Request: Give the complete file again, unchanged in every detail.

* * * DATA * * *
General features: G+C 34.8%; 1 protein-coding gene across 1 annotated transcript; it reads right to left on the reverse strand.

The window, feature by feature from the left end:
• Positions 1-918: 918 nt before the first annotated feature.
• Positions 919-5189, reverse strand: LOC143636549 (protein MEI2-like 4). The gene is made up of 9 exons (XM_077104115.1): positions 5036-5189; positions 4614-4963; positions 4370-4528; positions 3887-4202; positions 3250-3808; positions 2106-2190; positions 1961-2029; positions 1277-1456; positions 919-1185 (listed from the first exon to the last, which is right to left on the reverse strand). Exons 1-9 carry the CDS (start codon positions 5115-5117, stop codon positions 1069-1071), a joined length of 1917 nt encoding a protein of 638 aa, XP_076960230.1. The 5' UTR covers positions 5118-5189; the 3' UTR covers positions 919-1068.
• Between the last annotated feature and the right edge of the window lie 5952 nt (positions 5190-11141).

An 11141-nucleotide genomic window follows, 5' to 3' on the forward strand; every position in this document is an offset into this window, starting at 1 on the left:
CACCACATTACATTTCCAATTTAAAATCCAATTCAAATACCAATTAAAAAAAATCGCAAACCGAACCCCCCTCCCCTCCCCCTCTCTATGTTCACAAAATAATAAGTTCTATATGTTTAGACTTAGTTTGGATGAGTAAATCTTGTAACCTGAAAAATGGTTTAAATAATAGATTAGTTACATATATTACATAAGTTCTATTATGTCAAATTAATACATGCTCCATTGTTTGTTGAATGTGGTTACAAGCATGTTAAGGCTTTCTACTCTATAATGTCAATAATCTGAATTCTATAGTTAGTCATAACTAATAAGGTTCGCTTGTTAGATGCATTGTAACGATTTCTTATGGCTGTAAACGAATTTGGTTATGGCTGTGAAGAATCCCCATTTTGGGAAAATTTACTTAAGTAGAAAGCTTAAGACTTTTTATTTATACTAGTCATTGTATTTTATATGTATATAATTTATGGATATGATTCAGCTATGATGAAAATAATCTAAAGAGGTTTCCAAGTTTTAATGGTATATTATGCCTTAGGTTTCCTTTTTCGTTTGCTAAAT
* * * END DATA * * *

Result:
General features: G+C 34.8%; 1 protein-coding gene across 1 annotated transcript; it reads right to left on the reverse strand.

The window, feature by feature from the left end:
• Positions 1-918: 918 nt before the first annotated feature.
• Positions 919-5189, reverse strand: LOC143636549 (protein MEI2-like 4). The gene is made up of 9 exons (XM_077104115.1): positions 5036-5189; positions 4614-4963; positions 4370-4528; positions 3887-4202; positions 3250-3808; positions 2106-2190; positions 1961-2029; positions 1277-1456; positions 919-1185 (listed from the first exon to the last, which is right to left on the reverse strand). Exons 1-9 carry the CDS (start codon positions 5115-5117, stop codon positions 1069-1071), a joined length of 1917 nt encoding a protein of 638 aa, XP_076960230.1. The 5' UTR covers positions 5118-5189; the 3' UTR covers positions 919-1068.
• Between the last annotated feature and the right edge of the window lie 5952 nt (positions 5190-11141).

An 11141-nucleotide genomic window follows, 5' to 3' on the forward strand; every position in this document is an offset into this window, starting at 1 on the left:
CACCACATTACATTTCCAATTTAAAATCCAATTCAAATACCAATTAAAAAAAATCGCAAACCGAACCCCCCTCCCCTCCCCCTCTCTATGTTCACAAAATAATAAGTTCTATATGTTTAGACTTAGTTTGGATGAGTAAATCTTGTAACCTGAAAAATGGTTTAAATAATAGATTAGTTACATATATTACATAAGTTCTATTATGTCAAATTAATACATGCTCCATTGTTTGTTGAATGTGGTTACAAGCATGTTAAGGCTTTCTACTCTATAATGTCAATAATCTGAATTCTATAGTTAGTCATAACTAATAAGGTTCGCTTGTTAGATGCATTGTAACGATTTCTTATGGCTGTAAACGAATTTGGTTATGGCTGTGAAGAATCCCCATTTTGGGAAAATTTACTTAAGTAGAAAGCTTAAGACTTTTTATTTATACTAGTCATTGTATTTTATATGTATATAATTTATGGATATGATTCAGCTATGATGAAAATAATCTAAAGAGGTTTCCAAGTTTTAATGGTATATTATGCCTTAGGTTTCCTTTTTCGTTTGCTAAAT